Accipiter striatus 

Scope: Global
Language: English

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Taxonomy [top]

Kingdom Phylum Class Order Family
Animalia Chordata Aves Accipitriformes Accipitridae

Scientific Name: Accipiter striatus Vieillot, 1807
Common Name(s):
English Sharp-shinned Hawk
Taxonomic Source(s): SACC. 2005 and updates. A classification of the bird species of South America. Available at: #

Assessment Information [top]

Red List Category & Criteria: Least Concern ver 3.1
Year Published: 2016
Date Assessed: 2016-10-01
Assessor(s): BirdLife International
Reviewer(s): Butchart, S. & Symes, A.
Facilitator/Compiler(s): Temple, H.
This species has an extremely large range, and hence does not approach the thresholds for Vulnerable under the range size criterion (Extent of Occurrence <20,000 km2 combined with a declining or fluctuating range size, habitat extent/quality, or population size and a small number of locations or severe fragmentation). The population trend appears to be increasing, and hence the species does not approach the thresholds for Vulnerable under the population trend criterion (>30% decline over ten years or three generations). The population size is extremely large, and hence does not approach the thresholds for Vulnerable under the population size criterion (<10,000 mature individuals with a continuing decline estimated to be >10% in ten years or three generations, or with a specified population structure). For these reasons the species is evaluated as Least Concern.
Previously published Red List assessments:

Geographic Range [top]

Range Description:This species has a large, discontinuous range in the Americas. It occurs from Alaska (USA) and Canada south to Panama, and populations are also found in the West Indies, in hills and mountains from Venezuala and Colombia through Ecuador and Peru to western Bolivia, and from southern Brazil through Uruguay and Paraguay to south-east Bolivia and northern Argentina.
Countries occurrence:
Argentina; Bahamas; Belize; Bolivia, Plurinational States of; Brazil; Canada; Cayman Islands; Colombia; Costa Rica; Cuba; Dominican Republic; Ecuador; El Salvador; Falkland Islands (Malvinas); Guatemala; Haiti; Honduras; Mexico; Nicaragua; Panama; Peru; Puerto Rico; Saint Pierre and Miquelon; Turks and Caicos Islands; United States; Uruguay; Venezuela, Bolivarian Republic of; Virgin Islands, British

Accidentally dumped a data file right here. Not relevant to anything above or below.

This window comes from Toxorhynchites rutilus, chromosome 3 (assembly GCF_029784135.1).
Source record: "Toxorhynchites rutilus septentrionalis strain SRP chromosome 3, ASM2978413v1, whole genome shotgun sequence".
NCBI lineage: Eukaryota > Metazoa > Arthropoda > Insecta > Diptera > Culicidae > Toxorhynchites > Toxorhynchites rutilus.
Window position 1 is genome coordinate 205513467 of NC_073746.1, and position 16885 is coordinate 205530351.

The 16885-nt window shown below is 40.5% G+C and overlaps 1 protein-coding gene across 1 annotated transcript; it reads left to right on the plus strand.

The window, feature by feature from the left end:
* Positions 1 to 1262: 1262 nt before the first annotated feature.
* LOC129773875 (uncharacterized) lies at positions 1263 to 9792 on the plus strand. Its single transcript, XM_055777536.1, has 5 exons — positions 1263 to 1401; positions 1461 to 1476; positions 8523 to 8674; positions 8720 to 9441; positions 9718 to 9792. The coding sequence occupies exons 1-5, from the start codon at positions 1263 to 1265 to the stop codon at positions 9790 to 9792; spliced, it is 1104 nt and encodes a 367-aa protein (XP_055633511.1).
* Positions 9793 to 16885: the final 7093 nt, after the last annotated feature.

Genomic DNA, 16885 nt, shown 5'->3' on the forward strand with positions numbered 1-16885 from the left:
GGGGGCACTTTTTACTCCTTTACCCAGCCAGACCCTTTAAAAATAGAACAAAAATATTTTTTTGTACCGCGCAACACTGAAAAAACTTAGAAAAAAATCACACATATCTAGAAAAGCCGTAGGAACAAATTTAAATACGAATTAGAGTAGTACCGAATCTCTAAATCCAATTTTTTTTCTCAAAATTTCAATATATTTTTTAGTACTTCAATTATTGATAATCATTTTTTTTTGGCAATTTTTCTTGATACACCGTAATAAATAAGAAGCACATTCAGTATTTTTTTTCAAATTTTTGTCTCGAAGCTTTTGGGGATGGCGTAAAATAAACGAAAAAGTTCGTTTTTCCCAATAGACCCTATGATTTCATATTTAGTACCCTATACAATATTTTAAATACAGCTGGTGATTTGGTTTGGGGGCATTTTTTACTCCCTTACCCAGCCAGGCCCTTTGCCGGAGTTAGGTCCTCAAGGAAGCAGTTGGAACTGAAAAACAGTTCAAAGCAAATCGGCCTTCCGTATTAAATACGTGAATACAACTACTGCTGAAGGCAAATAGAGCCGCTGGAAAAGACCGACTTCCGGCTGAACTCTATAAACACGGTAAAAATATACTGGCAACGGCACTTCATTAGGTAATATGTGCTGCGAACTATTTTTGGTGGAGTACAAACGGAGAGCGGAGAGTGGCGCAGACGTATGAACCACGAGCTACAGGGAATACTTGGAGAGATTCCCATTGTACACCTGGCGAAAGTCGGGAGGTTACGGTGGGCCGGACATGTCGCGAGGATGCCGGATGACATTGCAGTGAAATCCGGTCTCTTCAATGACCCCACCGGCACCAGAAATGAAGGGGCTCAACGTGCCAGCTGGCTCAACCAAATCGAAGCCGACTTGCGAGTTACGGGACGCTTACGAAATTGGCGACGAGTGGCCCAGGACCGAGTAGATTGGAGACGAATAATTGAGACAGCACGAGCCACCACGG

Bermuda; Jamaica; Virgin Islands, U.S.
Additional data:
Continuing decline in area of occupancy (AOO):Unknown
Extreme fluctuations in area of occupancy (AOO):NoEstimated extent of occurrence (EOO) - km2:60500000
Continuing decline in extent of occurrence (EOO):UnknownExtreme fluctuations in extent of occurrence (EOO):No
Continuing decline in number of locations:Unknown
Extreme fluctuations in the number of locations:NoLower elevation limit (metres):900
Upper elevation limit (metres):3700
Range Map:Click here to open the map viewer and explore range.

Population [top]

Population:(Rich et al. 2004)

Trend Justification:  This species has undergone a large and statistically significant increase over the last 40 years in North America (226% increase over 40 years, equating to a 34.3% increase per decade; data from Breeding Bird Survey and/or Christmas Bird Count: Butcher and Niven 2007). Note, however, that these surveys cover less than 50% of the species's range in North America.
Current Population Trend:Increasing
Additional data:
Continuing decline of mature individuals:Unknown
Extreme fluctuations:NoPopulation severely fragmented:No
Continuing decline in subpopulations:Unknown
Extreme fluctuations in subpopulations:NoAll individuals in one subpopulation:No

Habitat and Ecology [top]

Habitat and Ecology:The species inhabits a wide variety of habitats, depending on the region, including boreal coniferous forests, temperate deciduous woodland, tropical and subtropical cloud forest, gallery forest and semi-open savanna woodland, from sea level to 2,700 m. Outside the breeding season, North American birds can be found in almost any terrain, including urban areas with trees.
Continuing decline in area, extent and/or quality of habitat:Unknown
Generation Length (years):7.2
Movement patterns:Full Migrant

Threats [top]

Major Threat(s): Habitat alteration, especially removal of forest, is thought to affect some populations.

Citation: BirdLife International. 2016. Accipiter striatus. The IUCN Red List of Threatened Species 2016: e.T22734130A95075259. . Downloaded on 25 September 2018.
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